The role of strategic marketing for business development
For many the world of marketing is about producing an advert, a website, a brochure or an email blast. The reality is that although these are tactics delivered by marketers, the real skill of marketing, and the huge success that this can deliver to an organisation, lies in developing a clear marketing strategy.
With pressures on those organisations in the education sector and the results they deliver at an all time high, how could a strategic marketing perspective make a positive contribution to a schools development?
What you do and what stakeholders think you do:
Marketers know that it is not what you do – but it is what your customers or prospects think you do that is the key to business success. The example of Gerald Ratner crystallises this point perfectly. From running a billion pound business to bankruptcy almost overnight because he changed the perception of his product in his customers minds – from great value and accessible jewellery, to ‘crap’ (using his language).
Understand your stakeholders mind:
The story of Parker Pens (I am old enough to have been a pupil in secondary school when what pen you used really mattered) shows how customer feedback really does deliver results. Suffering from decreasing sales despite extensive marketing activity to its male dominated user base, the company completed an extensive customer feedback exercise. They found that although the consumers of their products were indeed male, their customers most certainly weren’t! Most pens were bought as gifts – by females!!!
The power of positioning and brand:
There are numerous examples in the business world of companies that have become hugely successful through marketing and brand development. Some of the most valuable companies in the world have focused key resources on building a compelling brand proposition to its customers and prospects.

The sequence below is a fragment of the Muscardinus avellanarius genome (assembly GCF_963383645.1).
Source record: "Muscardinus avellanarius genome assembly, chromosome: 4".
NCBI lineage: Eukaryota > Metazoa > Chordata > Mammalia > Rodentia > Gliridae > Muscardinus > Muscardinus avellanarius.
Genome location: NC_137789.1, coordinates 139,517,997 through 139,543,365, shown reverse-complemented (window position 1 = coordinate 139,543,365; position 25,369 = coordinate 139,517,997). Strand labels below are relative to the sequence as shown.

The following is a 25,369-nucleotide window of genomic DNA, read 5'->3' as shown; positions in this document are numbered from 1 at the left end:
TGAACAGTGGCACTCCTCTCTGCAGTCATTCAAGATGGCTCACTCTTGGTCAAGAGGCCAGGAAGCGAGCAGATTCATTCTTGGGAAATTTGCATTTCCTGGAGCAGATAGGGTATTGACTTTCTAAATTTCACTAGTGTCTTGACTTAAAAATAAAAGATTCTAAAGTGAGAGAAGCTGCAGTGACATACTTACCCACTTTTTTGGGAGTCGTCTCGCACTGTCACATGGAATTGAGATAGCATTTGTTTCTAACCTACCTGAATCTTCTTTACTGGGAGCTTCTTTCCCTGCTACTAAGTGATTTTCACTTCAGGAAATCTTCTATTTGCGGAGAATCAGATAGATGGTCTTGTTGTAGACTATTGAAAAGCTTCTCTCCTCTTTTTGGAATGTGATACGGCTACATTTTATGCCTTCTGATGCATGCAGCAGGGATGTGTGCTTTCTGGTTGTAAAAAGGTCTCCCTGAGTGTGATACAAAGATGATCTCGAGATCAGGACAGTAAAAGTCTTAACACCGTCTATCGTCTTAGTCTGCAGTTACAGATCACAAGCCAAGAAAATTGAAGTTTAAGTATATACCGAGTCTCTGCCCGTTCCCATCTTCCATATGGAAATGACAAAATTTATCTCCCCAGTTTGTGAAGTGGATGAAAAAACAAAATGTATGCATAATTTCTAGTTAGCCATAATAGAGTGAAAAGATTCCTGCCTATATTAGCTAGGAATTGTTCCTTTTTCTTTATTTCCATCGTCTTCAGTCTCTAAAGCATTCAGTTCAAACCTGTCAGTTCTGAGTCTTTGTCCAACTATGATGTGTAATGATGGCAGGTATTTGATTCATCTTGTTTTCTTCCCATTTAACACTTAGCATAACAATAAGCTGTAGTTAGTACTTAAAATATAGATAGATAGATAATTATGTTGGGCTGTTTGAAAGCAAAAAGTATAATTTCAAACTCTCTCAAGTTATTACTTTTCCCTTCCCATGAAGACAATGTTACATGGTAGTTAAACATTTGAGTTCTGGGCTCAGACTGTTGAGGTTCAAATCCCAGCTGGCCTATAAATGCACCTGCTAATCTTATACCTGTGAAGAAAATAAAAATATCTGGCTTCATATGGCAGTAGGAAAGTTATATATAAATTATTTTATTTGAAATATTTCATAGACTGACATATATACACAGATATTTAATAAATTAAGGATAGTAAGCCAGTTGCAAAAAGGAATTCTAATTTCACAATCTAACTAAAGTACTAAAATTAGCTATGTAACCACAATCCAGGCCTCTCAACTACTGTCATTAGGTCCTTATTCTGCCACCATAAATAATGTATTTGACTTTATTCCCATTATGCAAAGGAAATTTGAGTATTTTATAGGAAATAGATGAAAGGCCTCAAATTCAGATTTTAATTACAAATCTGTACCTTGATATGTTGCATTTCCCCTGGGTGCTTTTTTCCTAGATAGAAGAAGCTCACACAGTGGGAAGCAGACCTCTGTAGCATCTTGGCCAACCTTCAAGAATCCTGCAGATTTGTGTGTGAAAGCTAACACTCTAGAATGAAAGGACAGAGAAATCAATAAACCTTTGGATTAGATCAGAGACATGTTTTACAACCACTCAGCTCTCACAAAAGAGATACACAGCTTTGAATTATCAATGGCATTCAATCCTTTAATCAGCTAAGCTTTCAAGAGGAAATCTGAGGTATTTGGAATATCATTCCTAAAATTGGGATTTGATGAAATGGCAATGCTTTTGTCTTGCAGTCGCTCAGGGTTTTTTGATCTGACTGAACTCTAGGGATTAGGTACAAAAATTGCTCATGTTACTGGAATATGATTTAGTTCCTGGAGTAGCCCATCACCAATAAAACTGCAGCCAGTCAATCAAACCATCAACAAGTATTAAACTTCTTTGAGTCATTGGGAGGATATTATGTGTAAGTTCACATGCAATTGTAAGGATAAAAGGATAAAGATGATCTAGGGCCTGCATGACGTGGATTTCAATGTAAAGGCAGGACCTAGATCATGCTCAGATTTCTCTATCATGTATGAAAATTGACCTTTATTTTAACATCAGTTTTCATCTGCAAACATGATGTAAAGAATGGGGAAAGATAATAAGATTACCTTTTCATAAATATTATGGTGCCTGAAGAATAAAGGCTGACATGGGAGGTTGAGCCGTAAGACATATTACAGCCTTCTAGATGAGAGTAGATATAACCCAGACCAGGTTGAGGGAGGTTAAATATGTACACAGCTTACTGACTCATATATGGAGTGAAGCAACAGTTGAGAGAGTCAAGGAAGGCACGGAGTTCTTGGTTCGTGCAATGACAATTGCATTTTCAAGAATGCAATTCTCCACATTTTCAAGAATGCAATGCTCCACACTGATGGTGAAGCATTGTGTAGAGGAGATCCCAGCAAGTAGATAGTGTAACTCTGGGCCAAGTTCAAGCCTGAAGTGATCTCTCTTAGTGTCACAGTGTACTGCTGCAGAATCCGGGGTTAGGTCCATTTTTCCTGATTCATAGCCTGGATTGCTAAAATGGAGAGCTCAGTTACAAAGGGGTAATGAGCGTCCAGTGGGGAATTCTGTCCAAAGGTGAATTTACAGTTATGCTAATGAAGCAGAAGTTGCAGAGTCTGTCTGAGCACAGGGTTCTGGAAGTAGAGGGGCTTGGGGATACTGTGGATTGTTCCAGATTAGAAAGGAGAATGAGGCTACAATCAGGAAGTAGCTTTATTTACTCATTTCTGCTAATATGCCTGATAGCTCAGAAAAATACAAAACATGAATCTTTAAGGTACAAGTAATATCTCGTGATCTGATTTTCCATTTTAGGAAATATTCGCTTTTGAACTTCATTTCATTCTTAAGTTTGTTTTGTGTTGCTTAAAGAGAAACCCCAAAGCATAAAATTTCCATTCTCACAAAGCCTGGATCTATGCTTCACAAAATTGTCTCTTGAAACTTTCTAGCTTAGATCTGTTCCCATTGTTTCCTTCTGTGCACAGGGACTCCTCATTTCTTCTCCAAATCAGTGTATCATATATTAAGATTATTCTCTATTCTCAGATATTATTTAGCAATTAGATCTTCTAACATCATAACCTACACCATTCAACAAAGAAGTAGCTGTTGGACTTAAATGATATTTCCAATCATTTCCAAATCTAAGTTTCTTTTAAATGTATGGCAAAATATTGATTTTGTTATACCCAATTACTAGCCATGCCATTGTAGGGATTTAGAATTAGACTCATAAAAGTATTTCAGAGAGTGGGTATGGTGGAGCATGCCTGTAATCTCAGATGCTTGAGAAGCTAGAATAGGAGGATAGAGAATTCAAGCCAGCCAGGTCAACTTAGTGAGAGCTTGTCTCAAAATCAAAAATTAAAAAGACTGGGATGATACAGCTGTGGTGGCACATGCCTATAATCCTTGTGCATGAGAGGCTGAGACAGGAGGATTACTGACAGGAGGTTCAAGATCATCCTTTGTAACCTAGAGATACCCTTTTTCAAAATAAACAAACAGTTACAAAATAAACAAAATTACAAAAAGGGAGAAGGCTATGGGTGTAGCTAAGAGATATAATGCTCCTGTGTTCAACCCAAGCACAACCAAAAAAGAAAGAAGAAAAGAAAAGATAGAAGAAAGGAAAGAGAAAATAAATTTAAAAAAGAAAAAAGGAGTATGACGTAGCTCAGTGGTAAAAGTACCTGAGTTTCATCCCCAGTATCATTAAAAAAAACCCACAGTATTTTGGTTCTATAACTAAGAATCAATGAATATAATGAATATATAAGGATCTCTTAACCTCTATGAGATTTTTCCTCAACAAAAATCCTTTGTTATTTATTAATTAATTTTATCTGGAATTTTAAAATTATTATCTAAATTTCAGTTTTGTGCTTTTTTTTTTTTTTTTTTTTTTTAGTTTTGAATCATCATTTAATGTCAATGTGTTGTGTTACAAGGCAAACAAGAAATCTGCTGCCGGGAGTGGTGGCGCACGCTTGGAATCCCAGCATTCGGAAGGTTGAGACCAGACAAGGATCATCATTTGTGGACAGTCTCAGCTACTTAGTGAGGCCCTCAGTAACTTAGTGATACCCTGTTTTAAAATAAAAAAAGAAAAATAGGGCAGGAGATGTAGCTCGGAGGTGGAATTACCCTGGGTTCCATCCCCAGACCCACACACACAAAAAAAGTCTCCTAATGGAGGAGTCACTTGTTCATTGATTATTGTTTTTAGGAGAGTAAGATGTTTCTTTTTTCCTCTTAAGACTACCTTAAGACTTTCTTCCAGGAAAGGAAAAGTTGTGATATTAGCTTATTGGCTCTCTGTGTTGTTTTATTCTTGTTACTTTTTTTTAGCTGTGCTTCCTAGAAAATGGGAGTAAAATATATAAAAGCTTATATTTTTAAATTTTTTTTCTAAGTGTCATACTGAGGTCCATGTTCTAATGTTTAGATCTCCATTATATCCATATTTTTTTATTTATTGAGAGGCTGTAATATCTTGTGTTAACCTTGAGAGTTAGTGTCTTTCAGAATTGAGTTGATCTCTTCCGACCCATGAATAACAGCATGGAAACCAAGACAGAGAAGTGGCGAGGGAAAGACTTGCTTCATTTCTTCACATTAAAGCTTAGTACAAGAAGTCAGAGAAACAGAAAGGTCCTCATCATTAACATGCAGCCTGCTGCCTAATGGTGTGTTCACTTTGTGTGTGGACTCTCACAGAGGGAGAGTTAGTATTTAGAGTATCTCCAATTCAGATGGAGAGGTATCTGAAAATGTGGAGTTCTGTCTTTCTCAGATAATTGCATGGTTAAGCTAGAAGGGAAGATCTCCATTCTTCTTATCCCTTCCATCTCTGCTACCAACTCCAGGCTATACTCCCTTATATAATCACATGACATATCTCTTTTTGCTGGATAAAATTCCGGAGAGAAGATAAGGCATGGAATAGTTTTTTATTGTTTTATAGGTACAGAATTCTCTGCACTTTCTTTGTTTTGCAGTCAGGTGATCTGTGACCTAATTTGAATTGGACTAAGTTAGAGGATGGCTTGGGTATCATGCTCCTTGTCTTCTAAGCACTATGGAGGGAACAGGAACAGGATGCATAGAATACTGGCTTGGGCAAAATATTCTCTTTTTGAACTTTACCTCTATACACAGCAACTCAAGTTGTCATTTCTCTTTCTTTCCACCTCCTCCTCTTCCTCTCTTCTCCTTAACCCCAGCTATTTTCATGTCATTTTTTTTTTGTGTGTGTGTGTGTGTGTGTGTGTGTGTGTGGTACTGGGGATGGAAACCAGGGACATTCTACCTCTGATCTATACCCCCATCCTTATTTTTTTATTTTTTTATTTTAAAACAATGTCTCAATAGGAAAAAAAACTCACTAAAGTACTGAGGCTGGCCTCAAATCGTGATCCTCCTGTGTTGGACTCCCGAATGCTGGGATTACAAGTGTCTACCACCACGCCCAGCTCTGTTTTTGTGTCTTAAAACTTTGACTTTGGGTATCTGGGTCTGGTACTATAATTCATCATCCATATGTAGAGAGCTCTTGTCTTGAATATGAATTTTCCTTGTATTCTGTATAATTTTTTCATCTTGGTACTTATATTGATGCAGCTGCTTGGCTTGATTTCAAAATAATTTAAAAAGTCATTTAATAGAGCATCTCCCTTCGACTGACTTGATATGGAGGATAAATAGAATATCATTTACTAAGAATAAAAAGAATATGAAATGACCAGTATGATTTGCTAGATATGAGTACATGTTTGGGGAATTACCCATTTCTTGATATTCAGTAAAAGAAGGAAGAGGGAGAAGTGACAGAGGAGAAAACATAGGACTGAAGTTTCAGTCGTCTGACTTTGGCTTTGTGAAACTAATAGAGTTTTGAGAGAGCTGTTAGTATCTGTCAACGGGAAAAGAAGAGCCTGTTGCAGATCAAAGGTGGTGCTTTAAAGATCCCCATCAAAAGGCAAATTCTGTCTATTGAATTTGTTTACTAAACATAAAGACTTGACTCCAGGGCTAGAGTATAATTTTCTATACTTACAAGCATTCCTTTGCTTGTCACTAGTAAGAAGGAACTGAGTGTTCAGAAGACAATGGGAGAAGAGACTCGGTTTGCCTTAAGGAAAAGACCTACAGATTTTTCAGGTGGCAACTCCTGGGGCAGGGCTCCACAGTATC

In recent times Apple has been revered in this context. Yet there are clearly very capable competitors for its products and its pricing policy means that they do not have the cheapest products on the market. It is also rarely first to market with its products. The difference is that its customers are almost ‘evangelical’ about it products. They have recognised that most people do not buy on price – even in difficult economic times. They have created a brand that resonates with customers and prospects at an emotive level.
Einstein stated that ‘We can’t solve problems by using the same kind of thinking we used when we created them.’ A strategic marketing perspective understands that the world changes as does the desires and needs of customers and prospects. Organisations that want to be successful don’t just adapt to change – they create the change. Will Apple be successful with its ‘wearable technology’? Would you want to bet against it?